Catching butterflies requires the listener to couple an interest in exploration and discovery with a specific goal or outcome. Our focus at Plexus Institute is to translate concepts derived from the science of complex systems into actions so that communities can resolve intractable challenges they’re facing. In my blog I’ll be trying to gently capture stories/concepts and hold them up to the Plexus community, looking to use our collective wisdom to create actions leading to good enough solutions.

Kind of like catching butterflies.

Jeff Cohn, President

Tags:  catching butterflies  cohn  health  positive deviance 

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Inviting Everyone: A New Book from Plexus Institute

Posted By Susan Doherty, Thursday, August 12, 2010
Updated: Thursday, June 6, 2013
Plexus Institute announces the release of "Inviting Everyone: Healing Healthcare through Positive Deviance

This book tells the remarkable story of how a people-centered approach to organizational and social change, accompanied by sound scientific and technical expertise, yielded positive quality outcomes for ordinary citizens, health care institutions and their patients, and society in general. This work draws upon the collective wisdom and experience of infection control practitioners, doctors, public health authorities, nurses, social and organizational change practitioners, health care administrators, patients and front line workers. Additional benefits of use of the PD process to fight infection turned out to be improved workplace relationships, healthier and more resilient organizational cultures, and expanded networks of people in many fields and geographical locations who shared ideas, resources and the inspiration of their own contributions to saving lives.

Tags:  plexus  positive deviance  stopMRSA 

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An Elegant Solution

Posted By Susan Doherty, Thursday, May 27, 2010
Updated: Thursday, June 6, 2013
From JONA, Volume 40, Number 4, pp 150-153, "Positive Deviance: An Elegant Solution to a Complex Problem” by Curt Lindberg and Thomas R. Clancy. Statistics from the partnership hospitals using the innovative PD intervention documented dramatic declines in MRSA infection rates.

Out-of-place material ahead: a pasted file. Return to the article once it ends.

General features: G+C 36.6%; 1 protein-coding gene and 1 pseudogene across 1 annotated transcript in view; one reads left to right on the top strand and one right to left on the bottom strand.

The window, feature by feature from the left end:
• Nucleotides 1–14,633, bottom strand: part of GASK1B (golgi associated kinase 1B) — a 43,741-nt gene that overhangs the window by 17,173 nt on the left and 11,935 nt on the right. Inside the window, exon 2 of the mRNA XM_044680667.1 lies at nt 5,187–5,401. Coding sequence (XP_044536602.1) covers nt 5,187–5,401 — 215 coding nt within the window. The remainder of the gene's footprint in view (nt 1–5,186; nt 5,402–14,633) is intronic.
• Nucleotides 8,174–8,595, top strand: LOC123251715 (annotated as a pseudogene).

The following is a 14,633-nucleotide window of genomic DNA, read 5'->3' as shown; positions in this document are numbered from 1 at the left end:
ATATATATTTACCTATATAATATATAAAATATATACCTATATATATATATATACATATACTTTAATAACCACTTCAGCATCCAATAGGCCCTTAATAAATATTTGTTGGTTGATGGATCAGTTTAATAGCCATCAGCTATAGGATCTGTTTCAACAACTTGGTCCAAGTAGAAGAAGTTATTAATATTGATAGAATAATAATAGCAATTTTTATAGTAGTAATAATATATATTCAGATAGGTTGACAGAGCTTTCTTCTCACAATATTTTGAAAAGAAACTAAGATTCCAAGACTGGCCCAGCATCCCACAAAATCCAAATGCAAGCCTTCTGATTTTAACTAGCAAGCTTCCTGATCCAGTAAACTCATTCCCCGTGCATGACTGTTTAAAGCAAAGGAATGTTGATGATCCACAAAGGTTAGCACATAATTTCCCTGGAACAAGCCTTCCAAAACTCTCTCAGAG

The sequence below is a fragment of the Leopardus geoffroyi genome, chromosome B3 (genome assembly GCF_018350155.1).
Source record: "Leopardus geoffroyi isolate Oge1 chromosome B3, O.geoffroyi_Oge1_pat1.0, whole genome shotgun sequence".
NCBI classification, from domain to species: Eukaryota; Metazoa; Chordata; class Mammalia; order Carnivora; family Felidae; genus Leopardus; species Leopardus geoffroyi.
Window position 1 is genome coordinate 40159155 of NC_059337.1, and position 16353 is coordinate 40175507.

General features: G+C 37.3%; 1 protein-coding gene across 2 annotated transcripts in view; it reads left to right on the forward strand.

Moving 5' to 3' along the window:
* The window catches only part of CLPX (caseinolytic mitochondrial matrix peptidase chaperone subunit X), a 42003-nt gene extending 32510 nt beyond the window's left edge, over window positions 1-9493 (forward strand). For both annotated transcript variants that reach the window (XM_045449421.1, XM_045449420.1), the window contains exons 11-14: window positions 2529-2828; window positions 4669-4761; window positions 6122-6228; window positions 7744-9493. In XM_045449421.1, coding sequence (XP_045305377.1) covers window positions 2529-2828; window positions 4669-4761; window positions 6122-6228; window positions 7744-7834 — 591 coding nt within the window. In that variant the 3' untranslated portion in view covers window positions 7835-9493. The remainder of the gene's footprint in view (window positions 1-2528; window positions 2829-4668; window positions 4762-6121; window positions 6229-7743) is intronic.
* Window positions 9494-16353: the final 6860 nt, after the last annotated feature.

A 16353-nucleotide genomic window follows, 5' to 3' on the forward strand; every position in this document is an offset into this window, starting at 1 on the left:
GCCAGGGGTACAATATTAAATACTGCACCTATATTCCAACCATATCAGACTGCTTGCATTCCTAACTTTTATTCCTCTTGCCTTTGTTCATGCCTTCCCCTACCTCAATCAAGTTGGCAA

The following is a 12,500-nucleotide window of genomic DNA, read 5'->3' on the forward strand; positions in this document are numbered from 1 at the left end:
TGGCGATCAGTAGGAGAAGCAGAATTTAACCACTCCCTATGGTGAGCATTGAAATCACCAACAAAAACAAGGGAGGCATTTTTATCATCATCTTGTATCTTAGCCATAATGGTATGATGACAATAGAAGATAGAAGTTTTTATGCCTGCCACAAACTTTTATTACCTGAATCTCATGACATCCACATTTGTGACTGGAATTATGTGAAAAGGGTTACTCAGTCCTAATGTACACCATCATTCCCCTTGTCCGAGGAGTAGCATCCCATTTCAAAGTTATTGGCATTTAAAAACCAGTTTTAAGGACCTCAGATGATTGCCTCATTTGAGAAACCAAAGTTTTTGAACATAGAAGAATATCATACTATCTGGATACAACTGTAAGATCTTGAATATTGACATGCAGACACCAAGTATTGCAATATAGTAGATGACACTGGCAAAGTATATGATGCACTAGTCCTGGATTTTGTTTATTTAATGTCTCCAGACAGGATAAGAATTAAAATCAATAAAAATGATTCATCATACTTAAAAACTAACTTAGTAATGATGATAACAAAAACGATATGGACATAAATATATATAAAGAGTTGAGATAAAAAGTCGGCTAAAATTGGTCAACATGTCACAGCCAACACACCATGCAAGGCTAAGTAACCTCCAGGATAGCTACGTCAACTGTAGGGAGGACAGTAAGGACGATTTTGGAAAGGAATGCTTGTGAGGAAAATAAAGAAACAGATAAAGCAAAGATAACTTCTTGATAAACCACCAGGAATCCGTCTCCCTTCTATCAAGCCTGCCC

Article attached below.

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Tags:  positive deviance  stopMRSA 

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Billings Clinic Cited for High Quality Low Cost Care

Posted By Susan Doherty, Monday, August 17, 2009
Updated: Thursday, June 6, 2013

Billings Clinic

The Billings Clinic was a beta site hospital in the Positive Deviance (PD) MRSA Prevention Partnership, spearheaded by Plexus Institute and funded by The Robert Wood Johnson Foundation. Nicholas Wolter, MD, the CEO of Billings Clinic, was one of the founders of Plexus Institute. From Invisible to Visible: Learning to See and Stop MRSA at Billings Clinic, the story of how the Billings Clinic used PD to reduce MRSA infections by 84 percent, is attached below.

The PBS News Hour with Jim Lehrer has featured the Billings Clinic (video has since been removed) as an example of how high quality health care can be provided at relatively low cost.

In a special segment of the program, aired August 12, health correspondent Betty Ann Bowser visits the clinic, in Billings, Montana, and talks to doctors about the clinic’s model of integrated patient care and clinic’s participation in a Medicare project designed to reduce costs and improve patient outcomes. The segment opens with President Obama citing the Mayo Clinic and the Cleveland Clinic as examples of providers of high quality and lower cost care, and asks the question: what are they doing that’s different?

Billings, which is modeled after the Mayo Clinic, is introduced as another facility that is doing differently, and better. With 3,500 employees, it is the largest multi-specialty medical group practice in the state, and treats 148,000 patients annually at a dozen locations. Physicians at Billings, even the high end specialists, are employees who are paid a salary, rather than working as independent contractors. Dr. Doug Carr, medical director, says that means doctors are paid for care of patients, without regard to the type of insurance reimbursement the patient has or the number of tests ordered.